CBD treatments are promising, but far more research needs to be done before federal authorities can allow them in foods and dietary supplements, according to a leader of the U.S. Food and Drug Administration’s new cannabinoid work group.
Talking to the National Industrial Hemp Council, Lowell Schiller warned CBD producers in attendance that the FDA plans to treat hemp extracts like any other new ingredient going into foods or drugs – meaning that without research on dosing and drug interactions, the agency is unlikely to approve over-the-counter use.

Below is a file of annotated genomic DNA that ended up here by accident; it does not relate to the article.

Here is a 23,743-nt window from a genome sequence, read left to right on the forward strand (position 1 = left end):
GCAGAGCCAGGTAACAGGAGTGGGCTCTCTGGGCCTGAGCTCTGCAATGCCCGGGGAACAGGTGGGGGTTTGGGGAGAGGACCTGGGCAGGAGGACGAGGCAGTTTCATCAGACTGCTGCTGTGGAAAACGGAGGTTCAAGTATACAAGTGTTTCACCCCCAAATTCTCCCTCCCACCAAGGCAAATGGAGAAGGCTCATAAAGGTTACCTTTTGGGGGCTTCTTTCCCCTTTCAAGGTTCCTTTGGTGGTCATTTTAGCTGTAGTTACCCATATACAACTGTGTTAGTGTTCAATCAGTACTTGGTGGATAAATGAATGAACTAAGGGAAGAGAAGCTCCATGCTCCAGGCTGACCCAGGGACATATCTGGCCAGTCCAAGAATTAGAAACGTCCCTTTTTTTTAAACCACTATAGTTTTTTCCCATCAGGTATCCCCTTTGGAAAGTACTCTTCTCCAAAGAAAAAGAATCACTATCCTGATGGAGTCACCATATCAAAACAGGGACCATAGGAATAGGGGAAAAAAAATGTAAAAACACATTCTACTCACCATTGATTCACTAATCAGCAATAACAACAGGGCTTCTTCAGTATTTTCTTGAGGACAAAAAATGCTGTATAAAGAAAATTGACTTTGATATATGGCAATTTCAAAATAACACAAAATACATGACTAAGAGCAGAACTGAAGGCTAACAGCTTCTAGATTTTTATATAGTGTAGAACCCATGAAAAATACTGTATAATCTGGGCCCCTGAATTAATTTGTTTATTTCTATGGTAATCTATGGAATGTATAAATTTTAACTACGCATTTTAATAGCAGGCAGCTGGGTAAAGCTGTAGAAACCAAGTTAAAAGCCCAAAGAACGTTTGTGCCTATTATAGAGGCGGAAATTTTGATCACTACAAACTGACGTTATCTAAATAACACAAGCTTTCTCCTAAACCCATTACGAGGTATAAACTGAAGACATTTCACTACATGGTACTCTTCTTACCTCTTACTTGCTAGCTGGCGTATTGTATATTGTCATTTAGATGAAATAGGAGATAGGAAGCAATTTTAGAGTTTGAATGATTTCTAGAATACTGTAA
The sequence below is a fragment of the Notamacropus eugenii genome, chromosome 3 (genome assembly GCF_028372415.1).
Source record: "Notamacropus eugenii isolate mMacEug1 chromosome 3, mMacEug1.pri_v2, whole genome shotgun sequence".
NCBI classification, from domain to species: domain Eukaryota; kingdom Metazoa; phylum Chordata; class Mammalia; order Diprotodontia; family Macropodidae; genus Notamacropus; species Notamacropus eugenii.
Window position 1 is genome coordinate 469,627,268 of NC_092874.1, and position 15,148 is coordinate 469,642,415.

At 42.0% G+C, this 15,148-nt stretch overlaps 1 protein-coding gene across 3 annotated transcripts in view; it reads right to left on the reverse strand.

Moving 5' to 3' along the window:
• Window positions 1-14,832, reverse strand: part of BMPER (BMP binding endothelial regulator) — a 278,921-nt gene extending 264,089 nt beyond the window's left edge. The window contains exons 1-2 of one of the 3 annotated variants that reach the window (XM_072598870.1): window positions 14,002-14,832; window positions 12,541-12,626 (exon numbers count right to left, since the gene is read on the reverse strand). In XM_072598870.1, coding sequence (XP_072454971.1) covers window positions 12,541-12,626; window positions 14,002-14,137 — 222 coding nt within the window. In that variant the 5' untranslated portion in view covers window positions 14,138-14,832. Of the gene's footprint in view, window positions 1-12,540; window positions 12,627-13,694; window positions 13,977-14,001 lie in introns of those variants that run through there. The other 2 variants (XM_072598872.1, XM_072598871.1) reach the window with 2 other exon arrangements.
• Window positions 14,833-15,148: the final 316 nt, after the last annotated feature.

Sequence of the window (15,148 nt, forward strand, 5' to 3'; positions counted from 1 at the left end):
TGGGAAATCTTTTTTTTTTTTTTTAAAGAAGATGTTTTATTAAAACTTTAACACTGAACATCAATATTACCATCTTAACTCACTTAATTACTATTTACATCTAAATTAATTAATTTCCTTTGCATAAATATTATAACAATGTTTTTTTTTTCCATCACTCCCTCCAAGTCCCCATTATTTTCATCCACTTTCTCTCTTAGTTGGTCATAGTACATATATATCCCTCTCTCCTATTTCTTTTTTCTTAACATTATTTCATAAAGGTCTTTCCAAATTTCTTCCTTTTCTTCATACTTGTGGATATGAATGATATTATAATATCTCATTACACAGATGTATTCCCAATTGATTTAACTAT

“We don’t hold a grudge against (cannabinoids), but we also don’t hold them to a lower standard of safety or absolve them of other requirements,” he told the gathering in Portland, Oregon.
“Consumers have a right to expect the same level of FDA protection with respect to hemp and derivatives like CBD as they would expect with respect to any other substance.”
Schiller repeated FDA concerns about:
- Potential adverse effects from CBD use, including liver damage.
- The lack of data on long-term use of CBD.
- Unproved claims of therapeutic benefits from CBD.
“If we don’t think we’ll have the data to say that some level of CBD can be safely added to a food or dietary supplement, then we wouldn’t want to create an exception for CBD,” he said.
Schiller told the industry group the FDA is excited about cannabinoids’ potential for therapeutic use, but more research is needed. He said the agency would report progress on its cannabinoid review in “early fall.”